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School board votes to restrict travel amid terrorism fears

The Lake Superior School District board voted Tuesday to restrict students’ travel with the school to the U.S. and Canada, effectively cancelling a planned trip to Europe in late March for the district’s French and Spanish clubs.

District administrators brought the issue to the board’s attention after some parents expressed concerns about the potential safety of students in light of the terrorist attacks last month in Paris.

“The view of the board and administration, this trip is sanctioned, so our name is on it,” said Superintendent Bill Crandall. “We have to do what we feel is the best interests of our kids. It’s sad that we have to even make these decisions because we also feel that these experiences are very valuable for our students, but based on the status of what’s going on in the world, we felt the best scenario was to keep our kids closer to home.”

Three mothers attended the school board meeting to give their opinion on the issue. One supported the board’s decision but also told the board she would not allow her daughter to travel to Europe, regardless of the board’s decision. The other two wished to continue with the trip so their children could experience different cultural and linguistic differences in Spain and France. The board, administrators, parents and foreign language teachers in the district also discussed other potential destinations for the students including Montreal, Quebec, for the French students and Colorado, Miami, Orlando or even Puerto Rico for Spanish students.

Crandall said the response from all parents was mixed, some supported continuing with the trip, while others wouldn’t let their children travel to Europe under any circumstances in the current situation. Two participants from Williams Kelley Schools in Silver Bay had already cancelled their trip.

Betsey Mead and her daughter Lily, a junior at WKS, have been planning this trip for more than a year, making a $500 deposit they could lose if the trip is cancelled altogether and nearly $300 monthly payments to WorldStrides, the travel company the district used to help plan and coordinate the trip.

“WorldStrides is a well known and vetted organization and if they are not choosing to cancel, I think perhaps we should consider trusting in their experience,” Mead said. “They are not choosing to cancel, we are choosing to cancel.”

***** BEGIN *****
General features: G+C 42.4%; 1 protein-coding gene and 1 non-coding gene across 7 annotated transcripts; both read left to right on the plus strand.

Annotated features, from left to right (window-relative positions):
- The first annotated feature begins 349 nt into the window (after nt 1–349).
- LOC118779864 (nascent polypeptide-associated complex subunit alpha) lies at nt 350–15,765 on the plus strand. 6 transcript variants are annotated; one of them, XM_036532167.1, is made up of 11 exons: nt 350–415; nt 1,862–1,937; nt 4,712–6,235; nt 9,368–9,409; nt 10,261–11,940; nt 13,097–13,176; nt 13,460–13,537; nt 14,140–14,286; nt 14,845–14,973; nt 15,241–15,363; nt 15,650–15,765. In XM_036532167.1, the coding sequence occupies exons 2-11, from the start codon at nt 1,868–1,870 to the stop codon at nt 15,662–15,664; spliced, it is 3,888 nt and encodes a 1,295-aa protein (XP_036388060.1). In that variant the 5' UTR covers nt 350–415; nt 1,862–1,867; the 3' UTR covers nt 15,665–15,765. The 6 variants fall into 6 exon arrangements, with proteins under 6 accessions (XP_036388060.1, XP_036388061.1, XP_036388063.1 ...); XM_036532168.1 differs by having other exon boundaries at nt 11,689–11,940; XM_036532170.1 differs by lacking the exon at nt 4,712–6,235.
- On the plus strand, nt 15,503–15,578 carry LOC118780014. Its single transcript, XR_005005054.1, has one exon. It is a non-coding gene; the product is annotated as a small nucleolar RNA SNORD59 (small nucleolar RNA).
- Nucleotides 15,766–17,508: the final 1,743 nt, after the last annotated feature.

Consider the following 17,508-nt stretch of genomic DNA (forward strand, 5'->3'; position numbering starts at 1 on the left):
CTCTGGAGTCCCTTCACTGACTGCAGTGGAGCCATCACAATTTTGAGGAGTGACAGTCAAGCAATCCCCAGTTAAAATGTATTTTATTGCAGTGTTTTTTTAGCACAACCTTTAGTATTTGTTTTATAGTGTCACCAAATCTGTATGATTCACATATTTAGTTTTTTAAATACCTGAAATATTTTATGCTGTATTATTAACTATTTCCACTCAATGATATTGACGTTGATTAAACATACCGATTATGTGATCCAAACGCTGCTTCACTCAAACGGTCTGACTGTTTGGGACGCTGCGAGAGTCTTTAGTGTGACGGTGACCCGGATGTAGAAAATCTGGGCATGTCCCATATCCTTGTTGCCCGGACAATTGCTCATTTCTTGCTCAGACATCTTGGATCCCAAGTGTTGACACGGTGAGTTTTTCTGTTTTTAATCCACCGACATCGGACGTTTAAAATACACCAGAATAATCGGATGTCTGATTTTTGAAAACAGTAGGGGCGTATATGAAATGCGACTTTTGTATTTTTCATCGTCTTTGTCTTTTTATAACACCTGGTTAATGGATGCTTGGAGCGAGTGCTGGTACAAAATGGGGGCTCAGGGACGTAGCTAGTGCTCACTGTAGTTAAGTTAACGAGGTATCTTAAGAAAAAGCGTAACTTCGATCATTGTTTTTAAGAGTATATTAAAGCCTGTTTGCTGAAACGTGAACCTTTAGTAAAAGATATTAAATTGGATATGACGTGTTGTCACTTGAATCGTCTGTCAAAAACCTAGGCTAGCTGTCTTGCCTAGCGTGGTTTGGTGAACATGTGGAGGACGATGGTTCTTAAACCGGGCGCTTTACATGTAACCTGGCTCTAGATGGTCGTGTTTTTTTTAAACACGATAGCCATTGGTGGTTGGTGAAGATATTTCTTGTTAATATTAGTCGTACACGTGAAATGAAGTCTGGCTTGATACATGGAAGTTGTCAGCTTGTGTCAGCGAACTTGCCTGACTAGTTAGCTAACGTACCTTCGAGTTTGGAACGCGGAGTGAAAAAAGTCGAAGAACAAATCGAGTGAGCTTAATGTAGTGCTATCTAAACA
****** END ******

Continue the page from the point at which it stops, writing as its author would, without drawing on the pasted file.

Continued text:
Mead said there is a greater risk of her daughter being injured on a school bus, which she uses regularly as a student and as a member of the basketball team, than of being a victim of terrorism. In addition, she said it can be just as dangerous traveling in the U.S. as it is to travel overseas.

“I think the statement that they are choosing to cancel it because of terrorism and perceived risk, that’s not in my mind a valid reason to cancel it,” she said. “You look at what’s been happening in the United States, and I think one could support a statement that said we should not travel in the United States given the number of domestic terror attacks.”

Mead went on to say that she certainly wasn’t advocating a ban on all school travel, but there is an acknowledged risk in any travel and hoped the board would not “bow down” to the perceived risk of terrorism. She also said a trip to Montreal could be a wonderful and enlightening experience, but it could not take the place of traveling overseas.

“I think there are potentially folks who may never have another opportunity to travel overseas by this cancellation and that saddens me,” Mead said. “There is such growth that can be found by spending time in another place and talking to other people and realizing how we are alike and how we are different.”

Mead said a trip to Quebec would expose students to a new culture and new places, but it would not fulfill the role of a trip to Europe and Canadian culture is still more similar to the U.S. than it is to those students might experience traveling in Europe. She also said students would miss experiences as simple as the thrill of getting on a jet and flying 12 hours across an ocean.

“I think we have to be careful as a society not to give in to what we see as risks, I think by choosing not to go to Europe we are supporting the aims of terrorists,” Mead said. “The goal is to change how we do things and I think it would be a sad loss if we chose to give into that fear.”

Jamey Malcomb

Jamey Malcomb has been a reporter for the Pine Journal since October 2018. He previously worked as a reporter for the Lake County News-Chronicle from 2015-2018. Malcomb is a native of North Carolina and holds a bachelor's degree in English and history from the George Washington University and a master's degree in education from George Mason University in Fairfax, Va. Malcomb moved to Minnesota in July 2012 and worked as a sports clerk and news assistant at the Duluth News Tribune. 

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